Blog 108: 3.4.21 - 3.4.26

Stephen Nichols

Now comes the payoff.  Calvin offers a quick summary (3.4.24).  This medieval Roman Catholic practice of confession is nothing but a "tyrannous law," adding that it is "one promulgated in contempt of God" (3.4.24).  Against it Calvin simply puts the "freely given remission of sins," as taught plainly by Scripture (3.4.25).

I am (again) reminded here of the story of Luther.  Luther once said, "It is very hard for a man to believe that God is gracious to him.  The human heart can't grasp this."  The human heart likes the futile attempts at self-righteousness, at works, at merits.  Luther tried his hand at that.  Or, conversely, the human heart likes the license of liberty and pure freedom (see yesterday).  There are plenty examples around us of that.  But grace and forgiveness in and through Christ, that is a different matter.  It speaks right to our inability.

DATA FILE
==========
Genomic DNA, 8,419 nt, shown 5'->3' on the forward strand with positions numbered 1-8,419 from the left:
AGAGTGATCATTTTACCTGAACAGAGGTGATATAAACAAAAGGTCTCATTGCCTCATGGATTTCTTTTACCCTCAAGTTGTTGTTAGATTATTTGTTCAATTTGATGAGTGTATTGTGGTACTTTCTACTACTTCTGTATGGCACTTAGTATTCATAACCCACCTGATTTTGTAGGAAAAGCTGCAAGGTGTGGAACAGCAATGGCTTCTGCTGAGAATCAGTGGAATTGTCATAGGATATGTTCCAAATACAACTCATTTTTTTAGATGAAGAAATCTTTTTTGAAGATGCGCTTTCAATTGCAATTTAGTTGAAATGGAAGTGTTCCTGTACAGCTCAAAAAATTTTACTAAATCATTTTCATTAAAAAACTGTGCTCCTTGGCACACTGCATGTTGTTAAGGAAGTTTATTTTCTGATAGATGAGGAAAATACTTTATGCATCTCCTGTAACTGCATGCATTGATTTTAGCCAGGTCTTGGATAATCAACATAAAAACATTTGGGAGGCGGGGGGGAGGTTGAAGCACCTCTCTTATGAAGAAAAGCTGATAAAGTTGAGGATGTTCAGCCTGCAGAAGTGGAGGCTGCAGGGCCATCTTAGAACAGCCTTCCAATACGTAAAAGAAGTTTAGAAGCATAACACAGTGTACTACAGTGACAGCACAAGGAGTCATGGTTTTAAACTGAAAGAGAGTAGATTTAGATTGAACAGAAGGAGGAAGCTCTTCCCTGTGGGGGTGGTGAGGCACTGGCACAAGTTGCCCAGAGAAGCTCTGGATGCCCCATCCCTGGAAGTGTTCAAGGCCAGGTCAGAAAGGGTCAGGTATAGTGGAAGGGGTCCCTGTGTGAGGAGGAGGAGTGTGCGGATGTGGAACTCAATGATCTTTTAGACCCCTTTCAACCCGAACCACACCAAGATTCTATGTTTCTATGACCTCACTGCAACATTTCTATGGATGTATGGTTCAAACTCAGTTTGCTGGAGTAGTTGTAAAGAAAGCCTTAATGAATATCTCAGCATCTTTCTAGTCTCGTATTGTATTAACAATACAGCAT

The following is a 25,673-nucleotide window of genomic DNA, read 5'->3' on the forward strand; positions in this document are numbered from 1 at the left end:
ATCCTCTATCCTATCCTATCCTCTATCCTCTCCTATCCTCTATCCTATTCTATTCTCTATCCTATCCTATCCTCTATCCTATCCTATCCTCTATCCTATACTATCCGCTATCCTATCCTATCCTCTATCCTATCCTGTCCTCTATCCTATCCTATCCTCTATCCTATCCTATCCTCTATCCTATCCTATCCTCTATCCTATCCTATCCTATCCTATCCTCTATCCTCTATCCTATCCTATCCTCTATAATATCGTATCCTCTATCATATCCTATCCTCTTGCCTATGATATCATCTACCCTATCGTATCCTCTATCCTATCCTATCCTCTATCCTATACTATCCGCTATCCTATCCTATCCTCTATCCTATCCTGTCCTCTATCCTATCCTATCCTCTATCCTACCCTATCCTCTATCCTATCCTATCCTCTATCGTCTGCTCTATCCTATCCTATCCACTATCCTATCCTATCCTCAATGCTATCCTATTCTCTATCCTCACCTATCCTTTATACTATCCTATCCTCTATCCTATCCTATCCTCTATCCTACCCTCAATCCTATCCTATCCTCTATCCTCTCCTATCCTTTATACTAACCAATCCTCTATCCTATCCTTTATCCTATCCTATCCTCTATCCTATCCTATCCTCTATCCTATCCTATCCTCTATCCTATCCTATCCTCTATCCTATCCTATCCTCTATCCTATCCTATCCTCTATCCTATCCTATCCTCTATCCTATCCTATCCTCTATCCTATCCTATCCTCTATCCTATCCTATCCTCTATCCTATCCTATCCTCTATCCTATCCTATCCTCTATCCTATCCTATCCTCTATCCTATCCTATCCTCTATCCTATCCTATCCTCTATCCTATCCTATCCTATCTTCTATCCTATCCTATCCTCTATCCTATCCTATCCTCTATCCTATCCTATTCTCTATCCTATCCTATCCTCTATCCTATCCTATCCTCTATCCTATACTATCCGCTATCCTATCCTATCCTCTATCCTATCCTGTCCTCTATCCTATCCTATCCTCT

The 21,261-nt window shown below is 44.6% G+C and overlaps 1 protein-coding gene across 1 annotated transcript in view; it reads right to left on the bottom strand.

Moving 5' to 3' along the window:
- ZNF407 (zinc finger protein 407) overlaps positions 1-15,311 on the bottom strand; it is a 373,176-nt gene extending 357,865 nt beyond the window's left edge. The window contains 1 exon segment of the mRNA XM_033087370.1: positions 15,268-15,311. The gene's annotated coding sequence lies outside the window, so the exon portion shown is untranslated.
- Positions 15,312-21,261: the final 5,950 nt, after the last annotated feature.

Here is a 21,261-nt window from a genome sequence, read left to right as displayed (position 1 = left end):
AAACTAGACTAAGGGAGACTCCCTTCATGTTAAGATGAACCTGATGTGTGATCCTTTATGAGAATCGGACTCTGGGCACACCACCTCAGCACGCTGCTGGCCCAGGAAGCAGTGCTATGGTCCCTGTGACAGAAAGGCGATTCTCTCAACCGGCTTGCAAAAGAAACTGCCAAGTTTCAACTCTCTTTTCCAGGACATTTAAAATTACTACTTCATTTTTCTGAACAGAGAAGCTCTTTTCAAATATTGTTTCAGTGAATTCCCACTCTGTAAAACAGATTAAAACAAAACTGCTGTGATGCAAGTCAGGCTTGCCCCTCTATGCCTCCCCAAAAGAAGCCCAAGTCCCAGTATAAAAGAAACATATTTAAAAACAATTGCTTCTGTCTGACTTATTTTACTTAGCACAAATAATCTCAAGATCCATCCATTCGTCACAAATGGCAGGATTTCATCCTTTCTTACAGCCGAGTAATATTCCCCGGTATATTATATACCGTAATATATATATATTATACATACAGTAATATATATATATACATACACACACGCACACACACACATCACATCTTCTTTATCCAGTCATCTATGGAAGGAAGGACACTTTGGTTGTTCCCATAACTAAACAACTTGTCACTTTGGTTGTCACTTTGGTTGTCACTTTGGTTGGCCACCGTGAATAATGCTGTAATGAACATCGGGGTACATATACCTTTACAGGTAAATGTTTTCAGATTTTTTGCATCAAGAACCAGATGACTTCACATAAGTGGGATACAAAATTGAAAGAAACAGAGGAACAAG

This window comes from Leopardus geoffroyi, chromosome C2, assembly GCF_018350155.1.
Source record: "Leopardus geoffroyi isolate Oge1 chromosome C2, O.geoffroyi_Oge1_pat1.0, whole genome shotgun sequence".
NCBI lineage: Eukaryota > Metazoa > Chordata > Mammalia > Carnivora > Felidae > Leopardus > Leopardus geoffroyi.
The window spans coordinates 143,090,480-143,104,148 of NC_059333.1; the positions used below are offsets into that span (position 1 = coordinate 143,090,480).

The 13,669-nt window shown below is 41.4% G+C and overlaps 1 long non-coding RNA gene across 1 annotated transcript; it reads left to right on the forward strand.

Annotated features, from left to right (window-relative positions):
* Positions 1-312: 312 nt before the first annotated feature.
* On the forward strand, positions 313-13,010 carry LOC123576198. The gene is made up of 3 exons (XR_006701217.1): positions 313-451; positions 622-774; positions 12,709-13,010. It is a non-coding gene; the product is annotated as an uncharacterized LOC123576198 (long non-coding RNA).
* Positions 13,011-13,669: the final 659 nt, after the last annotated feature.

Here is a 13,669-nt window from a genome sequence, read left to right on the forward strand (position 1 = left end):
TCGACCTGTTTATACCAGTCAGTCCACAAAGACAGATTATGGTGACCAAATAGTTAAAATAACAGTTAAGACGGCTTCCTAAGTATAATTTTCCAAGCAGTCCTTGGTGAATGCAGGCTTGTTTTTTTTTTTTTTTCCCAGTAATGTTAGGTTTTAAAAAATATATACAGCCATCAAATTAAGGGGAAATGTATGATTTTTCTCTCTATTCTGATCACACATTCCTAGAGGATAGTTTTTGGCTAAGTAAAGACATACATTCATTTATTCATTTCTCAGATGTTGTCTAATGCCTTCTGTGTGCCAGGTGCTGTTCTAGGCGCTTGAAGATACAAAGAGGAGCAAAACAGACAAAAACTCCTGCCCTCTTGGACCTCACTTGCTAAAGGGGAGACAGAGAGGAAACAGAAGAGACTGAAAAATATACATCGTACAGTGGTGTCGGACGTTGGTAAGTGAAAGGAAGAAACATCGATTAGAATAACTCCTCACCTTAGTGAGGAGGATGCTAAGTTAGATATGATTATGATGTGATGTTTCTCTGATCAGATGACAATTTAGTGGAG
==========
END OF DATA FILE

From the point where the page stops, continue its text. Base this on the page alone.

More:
Calvin puts it this way, "When Scripture says, 'by the name of Christ,' it means that we bring nothing, we claim nothing of our own, but rely solely upon the commendation of Christ."  It is either Christ or it is we.  For those of us who say, "It's Christ!" those are the very best words, the good news of the gospel.  For others, those who say ""It is I," those words of the gospel are an offense, a stumbling block.